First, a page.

General questions about rotary surface grinder - Page 2
Login to Your Account
Page 2 of 2 FirstFirst 12
Results 21 to 23 of 23
  1. #21
    Join Date
    Sep 2003
    Post Thanks / Like
    Likes (Given)
    Likes (Received)


    After reading what Cash said, I now understand what Motion is doing. Motion is keeping a constant load on the grinding wheel so the wheel will break down at the same rate all the time (Most of the time). Then he is using the Carbide Rod and Acoustics Sensor as a "In process Gauge". Is this right Ken? Also what acoustic sensor are you using? My Kellenberger uses this company Elaso. I love it. It plot a graph and I can see wheel wear, out off roundness in parts and so on. I like to you on the Dress so that I know that the wheel is dressed straight across and does not have a hole in the wheel.

  2. Likes sable liked this post
  3. #22
    Join Date
    Oct 2011
    West-Central Illinois, USA
    Post Thanks / Like
    Likes (Given)
    Likes (Received)


    Quote Originally Posted by CarbideBob View Post
    Aside, does anyone to a profilometer check on a chuck finish, and does it matter since this gage is a very short stroke.
    Would not poopy or high numbers be okay if it made a plane and not a bit of a cone or sometimes cup? (which these machines love to make)
    Is shiny, looks nice and low numbers better? Is crosshatch always good?
    I'm not so much about looking pretty anymore, seen this go bad on these style grinders.
    I had one of my engineering co-op/students do his senior year thesis on this problem as he was "rocket scientist, straight A" smart and it seemed like a good challenge to throw at him.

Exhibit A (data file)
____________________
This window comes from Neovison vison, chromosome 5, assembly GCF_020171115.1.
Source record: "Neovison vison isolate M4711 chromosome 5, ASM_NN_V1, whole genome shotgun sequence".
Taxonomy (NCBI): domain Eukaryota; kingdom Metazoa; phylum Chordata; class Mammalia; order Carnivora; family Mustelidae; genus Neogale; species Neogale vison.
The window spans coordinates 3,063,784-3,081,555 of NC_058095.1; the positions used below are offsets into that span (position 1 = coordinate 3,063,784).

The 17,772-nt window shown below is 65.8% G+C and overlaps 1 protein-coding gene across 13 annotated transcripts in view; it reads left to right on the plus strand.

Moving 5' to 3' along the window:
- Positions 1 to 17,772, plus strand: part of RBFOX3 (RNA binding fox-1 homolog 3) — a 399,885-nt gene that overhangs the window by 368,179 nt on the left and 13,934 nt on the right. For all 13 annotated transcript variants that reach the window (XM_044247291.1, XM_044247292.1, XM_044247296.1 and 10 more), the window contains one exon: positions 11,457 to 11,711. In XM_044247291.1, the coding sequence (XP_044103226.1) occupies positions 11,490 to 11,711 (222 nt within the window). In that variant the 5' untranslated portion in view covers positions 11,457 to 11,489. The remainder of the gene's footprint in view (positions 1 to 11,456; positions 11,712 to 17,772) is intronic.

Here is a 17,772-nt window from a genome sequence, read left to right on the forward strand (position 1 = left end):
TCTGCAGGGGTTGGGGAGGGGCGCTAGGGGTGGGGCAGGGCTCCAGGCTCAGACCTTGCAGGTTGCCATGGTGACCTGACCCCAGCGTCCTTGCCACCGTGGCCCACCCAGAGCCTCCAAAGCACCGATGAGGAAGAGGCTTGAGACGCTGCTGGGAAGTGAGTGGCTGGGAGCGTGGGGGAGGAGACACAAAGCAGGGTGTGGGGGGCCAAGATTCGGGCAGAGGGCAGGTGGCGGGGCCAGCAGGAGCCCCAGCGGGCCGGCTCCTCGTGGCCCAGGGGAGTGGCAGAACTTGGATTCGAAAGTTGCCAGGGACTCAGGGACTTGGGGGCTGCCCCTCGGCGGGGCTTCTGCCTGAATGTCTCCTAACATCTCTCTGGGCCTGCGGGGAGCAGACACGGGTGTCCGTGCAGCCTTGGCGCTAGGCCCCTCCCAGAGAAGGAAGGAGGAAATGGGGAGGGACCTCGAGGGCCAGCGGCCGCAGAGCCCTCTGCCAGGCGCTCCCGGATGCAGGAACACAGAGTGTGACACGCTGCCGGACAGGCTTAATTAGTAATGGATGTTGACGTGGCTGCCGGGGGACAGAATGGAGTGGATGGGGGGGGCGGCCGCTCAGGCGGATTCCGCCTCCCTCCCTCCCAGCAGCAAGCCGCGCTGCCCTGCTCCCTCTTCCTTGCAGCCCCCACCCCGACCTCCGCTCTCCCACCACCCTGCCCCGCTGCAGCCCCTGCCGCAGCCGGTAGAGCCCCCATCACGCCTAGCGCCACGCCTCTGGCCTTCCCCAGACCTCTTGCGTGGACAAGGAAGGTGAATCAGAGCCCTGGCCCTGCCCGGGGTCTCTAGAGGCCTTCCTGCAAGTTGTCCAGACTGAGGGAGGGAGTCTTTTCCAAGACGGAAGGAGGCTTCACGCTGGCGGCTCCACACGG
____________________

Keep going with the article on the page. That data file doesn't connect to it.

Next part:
Not that I’ve ever seen. OTOH, I did work with GE power generation & they would check parts that were done with these machines BOTH WAYS with a profilometer… Mostly wanted what the print called for & no more, no less. Usually grinding coupling spacers it was within .0005” size & then they would long travel the profilometer to see if there was a long wave going on (cortland chucks can do this pretty easy & the user thinks it’s just variability, but a .0001” wave could bust you out of tolerance). The finish was 64-32 commercial grind spec, they actually preferred a duller look. Personally I never really wanted the chuck too polished looking either, it doesn't add anything to me.

    @ Cash, I agree with post #20 & (you do some nifty machine fix-ups BTW!)… From the description in the first post I gather it’s a solid stone like goeckel’s, the cortland (like) chucks can load but I can’t imagine any way they’d build pressure under the rock & float it. Motion’s working pretty hard to improve over OEM’s intentions, pretty cool I think.

    Good luck,

  4. Likes cash liked this post
  5. #23
    Join Date
    Dec 2003
    Post Thanks / Like
    Likes (Given)
    Likes (Received)


    It is a Berger machine - the grinding wheels are 450mm OD / and roughly 350mm ID and from new to worn out you get about 150mm of wheel breakdown.

    We are using a Schmitt acoustical sensor mounted to a vertical linear actuator of our design with 1/20um resolution feedback. The downfeed axis also will be fitted with a 1/20um resolution linear scale as soon as it comes in.

    We have run our calibration routine a few times now grinding simple flat stock coupons and setting up offsets. So far it looks good. Lots more code to test in the coming days.

  6. Likes cash liked this post

Tags for this Thread


Posting Permissions

  • You may not post new threads
  • You may not post replies
  • You may not post attachments
  • You may not edit your posts